If you are a beginner and interested in entering the information security field, consider starting with other certifications that cater to entry-level professionals, such as CompTIA Security+, Certified Ethical Hacker (CEH), or other vendor-specific security certifications. These certifications can help you build a strong foundation and gain the necessary knowledge and experience before pursuing more advanced certifications like CISSP in the future.
The cost of obtaining the Certified Information Systems Security Professional (CISSP) certification is typically as follows:
Additionally, keep in mind that there might be additional expenses related to maintaining the certification, such as meeting Continuing Professional Education (CPE) requirements to ensure the certification remains active and up-to-date.
Yes, the Certified Information Systems Security Professional (CISSP) exam is widely considered to be a challenging and demanding exam. There are several reasons why it is often perceived as difficult:
Despite its difficulty, the CISSP certification is highly respected in the information security industry and is valued by employers worldwide. To succeed in the CISSP exam, candidates need to dedicate significant time and effort to studying and preparing for the exam, ideally combining hands-on experience with a structured study plan and reputable study materials or training courses.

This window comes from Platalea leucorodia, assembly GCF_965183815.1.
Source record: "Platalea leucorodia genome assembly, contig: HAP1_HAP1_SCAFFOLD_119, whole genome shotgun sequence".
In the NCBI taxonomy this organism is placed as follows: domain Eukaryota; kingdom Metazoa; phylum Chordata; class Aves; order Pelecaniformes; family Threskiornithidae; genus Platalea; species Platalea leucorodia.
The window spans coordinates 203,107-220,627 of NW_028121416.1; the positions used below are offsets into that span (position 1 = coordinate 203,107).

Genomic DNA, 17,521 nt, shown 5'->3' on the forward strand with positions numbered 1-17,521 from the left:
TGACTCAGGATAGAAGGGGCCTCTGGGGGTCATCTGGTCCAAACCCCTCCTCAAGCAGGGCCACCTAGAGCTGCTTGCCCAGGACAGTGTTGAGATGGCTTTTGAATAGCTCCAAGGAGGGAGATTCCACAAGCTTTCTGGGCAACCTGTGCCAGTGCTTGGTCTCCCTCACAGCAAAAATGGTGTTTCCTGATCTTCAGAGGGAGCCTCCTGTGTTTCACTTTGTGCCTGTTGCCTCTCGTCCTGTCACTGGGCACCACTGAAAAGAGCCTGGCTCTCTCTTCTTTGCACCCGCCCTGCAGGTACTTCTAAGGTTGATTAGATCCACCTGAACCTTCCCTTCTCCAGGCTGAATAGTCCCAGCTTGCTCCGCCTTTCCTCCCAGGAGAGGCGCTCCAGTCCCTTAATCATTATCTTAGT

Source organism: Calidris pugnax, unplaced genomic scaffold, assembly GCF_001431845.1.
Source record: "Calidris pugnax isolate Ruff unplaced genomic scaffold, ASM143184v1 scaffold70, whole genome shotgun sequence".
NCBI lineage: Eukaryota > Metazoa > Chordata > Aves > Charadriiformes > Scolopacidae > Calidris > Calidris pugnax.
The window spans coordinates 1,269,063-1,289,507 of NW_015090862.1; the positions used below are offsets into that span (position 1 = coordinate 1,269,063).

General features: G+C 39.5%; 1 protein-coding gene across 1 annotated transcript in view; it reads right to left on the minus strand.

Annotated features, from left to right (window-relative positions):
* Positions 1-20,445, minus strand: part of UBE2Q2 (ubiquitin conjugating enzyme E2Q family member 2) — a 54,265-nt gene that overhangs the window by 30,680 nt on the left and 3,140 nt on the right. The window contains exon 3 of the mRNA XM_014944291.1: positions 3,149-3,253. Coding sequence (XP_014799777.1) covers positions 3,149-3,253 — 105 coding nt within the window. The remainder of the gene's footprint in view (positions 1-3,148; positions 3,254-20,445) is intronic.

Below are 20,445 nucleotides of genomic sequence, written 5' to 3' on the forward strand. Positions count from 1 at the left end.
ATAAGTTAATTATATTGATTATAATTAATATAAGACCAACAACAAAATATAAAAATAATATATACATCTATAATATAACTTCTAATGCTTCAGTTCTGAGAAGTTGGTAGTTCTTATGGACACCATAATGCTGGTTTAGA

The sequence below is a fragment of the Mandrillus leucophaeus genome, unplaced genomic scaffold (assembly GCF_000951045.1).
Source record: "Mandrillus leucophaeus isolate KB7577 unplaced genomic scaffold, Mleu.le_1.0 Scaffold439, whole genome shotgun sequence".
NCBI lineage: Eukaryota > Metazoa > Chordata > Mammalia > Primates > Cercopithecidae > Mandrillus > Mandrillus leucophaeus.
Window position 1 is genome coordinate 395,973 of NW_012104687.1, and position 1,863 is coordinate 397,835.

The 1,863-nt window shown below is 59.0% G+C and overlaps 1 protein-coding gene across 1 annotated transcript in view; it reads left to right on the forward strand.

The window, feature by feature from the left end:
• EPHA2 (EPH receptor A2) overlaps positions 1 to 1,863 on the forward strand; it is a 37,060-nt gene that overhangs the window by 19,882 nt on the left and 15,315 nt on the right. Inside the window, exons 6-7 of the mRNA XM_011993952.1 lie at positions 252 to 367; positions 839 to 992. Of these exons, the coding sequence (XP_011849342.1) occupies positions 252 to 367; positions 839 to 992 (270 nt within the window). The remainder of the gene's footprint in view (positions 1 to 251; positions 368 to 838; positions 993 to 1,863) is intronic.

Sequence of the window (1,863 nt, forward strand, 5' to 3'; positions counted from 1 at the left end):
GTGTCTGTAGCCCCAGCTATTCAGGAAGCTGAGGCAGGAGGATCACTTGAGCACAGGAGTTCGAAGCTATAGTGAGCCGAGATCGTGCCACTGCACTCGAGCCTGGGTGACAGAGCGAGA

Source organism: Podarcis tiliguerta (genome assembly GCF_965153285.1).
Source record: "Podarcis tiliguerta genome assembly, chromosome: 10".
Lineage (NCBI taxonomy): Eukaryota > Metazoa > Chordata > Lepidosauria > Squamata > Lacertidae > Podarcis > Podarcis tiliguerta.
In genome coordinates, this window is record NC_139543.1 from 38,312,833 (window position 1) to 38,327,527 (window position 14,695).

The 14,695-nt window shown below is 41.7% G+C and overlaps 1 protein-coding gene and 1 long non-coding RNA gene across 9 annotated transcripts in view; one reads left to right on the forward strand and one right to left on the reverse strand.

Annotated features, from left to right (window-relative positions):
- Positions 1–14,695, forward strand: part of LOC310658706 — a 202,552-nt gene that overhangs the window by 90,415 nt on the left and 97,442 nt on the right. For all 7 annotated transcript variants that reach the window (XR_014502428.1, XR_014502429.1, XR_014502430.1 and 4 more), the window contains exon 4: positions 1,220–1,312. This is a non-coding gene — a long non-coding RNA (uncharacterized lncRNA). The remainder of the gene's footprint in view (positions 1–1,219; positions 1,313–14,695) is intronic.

The (ISC)², the organization that administers the CISSP certification, doesn’t publish official pass rates. However, historically, the CISSP exam has been known for its challenging nature, and the pass rate tends to be around 20% to 25%.
It’s important to note that the pass rate can be influenced by various factors, including the experience and preparation of the candidates taking the exam. CISSP is a widely respected and recognized certification in the information security field, and candidates often invest significant time and effort in preparing for the exam.
To maximize your chances of success, it’s crucial to thoroughly study the CISSP Common Body of Knowledge (CBK), gain practical experience in the field of information security, and consider using reputable study materials or training courses to help you prepare effectively.
The CISSP exam is a computer-based test that consists of multiple-choice and advanced innovative questions. The exam is designed to evaluate a candidate’s knowledge, understanding, and application of the eight domains of the CISSP Common Body of Knowledge (CBK). The exam duration is three hours, and it typically contains 100-150 questions.